Braid Mission


What’s In A Name?

name tags

I have always thought that the name of a church is important to the community.

I have found that the name provides both definition to that particular piece of the body of Christ and informs the community as to its mission. We who worship in a place are not always aware of the power of the name we carry.

In my time at St. Anne’s in the Fields, a church aptly named as it was surrounded by the most beautiful New England landscape, that landscape in many ways informed the identity and program of the church, a fact I became aware of only after I left. Another church I served, Good Samaritan, was constantly looking for ways in which to reach out and lift those who where broken and move them in to a place of rest and healing.

Names also provide clergy material for sermons – particularly if a community begins to become too diffuse in its focus and mission one could use the name to draw the church back towards some cohesion (“Our namesake, St. Francis’ would invite us to remember that our mission is….”)

I have also come to realize that the name chosen at the founding of a community reflects a “founding DNA” of its first members that will guide it for many generations. That “DNA” seems to continue to inform that community long after those first worshippers have left to be with their God.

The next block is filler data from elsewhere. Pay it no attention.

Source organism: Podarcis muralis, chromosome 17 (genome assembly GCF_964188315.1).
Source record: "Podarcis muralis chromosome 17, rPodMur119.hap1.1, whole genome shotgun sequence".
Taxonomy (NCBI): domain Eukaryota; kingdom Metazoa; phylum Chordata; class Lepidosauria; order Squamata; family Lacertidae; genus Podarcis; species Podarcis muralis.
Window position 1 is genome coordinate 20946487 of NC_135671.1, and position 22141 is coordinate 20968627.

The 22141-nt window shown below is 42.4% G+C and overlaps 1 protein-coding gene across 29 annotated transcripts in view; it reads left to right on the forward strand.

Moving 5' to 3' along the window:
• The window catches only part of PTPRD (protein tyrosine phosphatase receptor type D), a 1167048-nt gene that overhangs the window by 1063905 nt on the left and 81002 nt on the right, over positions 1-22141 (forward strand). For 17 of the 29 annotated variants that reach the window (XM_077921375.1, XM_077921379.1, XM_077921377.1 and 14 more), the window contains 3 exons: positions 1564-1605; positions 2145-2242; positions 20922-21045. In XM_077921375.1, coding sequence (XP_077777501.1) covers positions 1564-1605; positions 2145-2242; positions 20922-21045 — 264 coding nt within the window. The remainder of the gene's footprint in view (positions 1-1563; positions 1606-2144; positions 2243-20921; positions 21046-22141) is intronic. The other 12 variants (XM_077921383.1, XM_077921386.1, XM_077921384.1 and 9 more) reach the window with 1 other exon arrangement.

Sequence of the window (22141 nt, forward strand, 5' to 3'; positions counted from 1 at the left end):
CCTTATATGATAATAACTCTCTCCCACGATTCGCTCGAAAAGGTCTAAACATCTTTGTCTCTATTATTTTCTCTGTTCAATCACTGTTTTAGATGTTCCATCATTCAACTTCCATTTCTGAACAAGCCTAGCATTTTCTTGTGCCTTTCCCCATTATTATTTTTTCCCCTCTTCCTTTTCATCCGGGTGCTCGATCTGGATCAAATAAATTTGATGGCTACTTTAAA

That is why we had to give some serious prayer and consideration to the name of this new venture. We knew that the name chosen would serve as a way to define and shape the community for years.

The community God is calling forth has three distinctive yet interrelated parts. There is the new church plant in the developing community of Mission Bay and the changing community of Dogpatch. There is the central mission to foster youth. And there is the movement of the Holy Spirit that birthed this idea and continues to move and breathe life into this mission.

As we considered the three strands, we heard whispered the name “Braid.” While not prefaced by the ubiquitous “Saint” or “Holy” it made perfect sense. We were being called to braid together the church with the needs of foster youth with the constant thread of the Spirit breathing hope and vision and life.

And actually, as we gave the name further consideration we began to realize that the action of “braiding” is a constant in the universe. We can begin with the braiding of the three parts of the Trinity into One. We can identify the braiding of the Divine into the personhood of Jesus. As Anglicans we know the braiding of the Spirit into the elements of bread and wine and transforming them into the elixir of life. We are braided into God as God is braided into us. We also understand the braiding of Scripture, Reason and Tradition. Those who call themselves disciples of Jesus Christ know that they are called to braid the hope of the gospel and the love of God into the lives of those who are broken or in need. 

And so we are Braid Mission, called to weave a community together and called to weave that community into the lives of children in need of hearing the gospel of hope and with a desperate need to experience God’s healing love and presence. Welcome to Braid.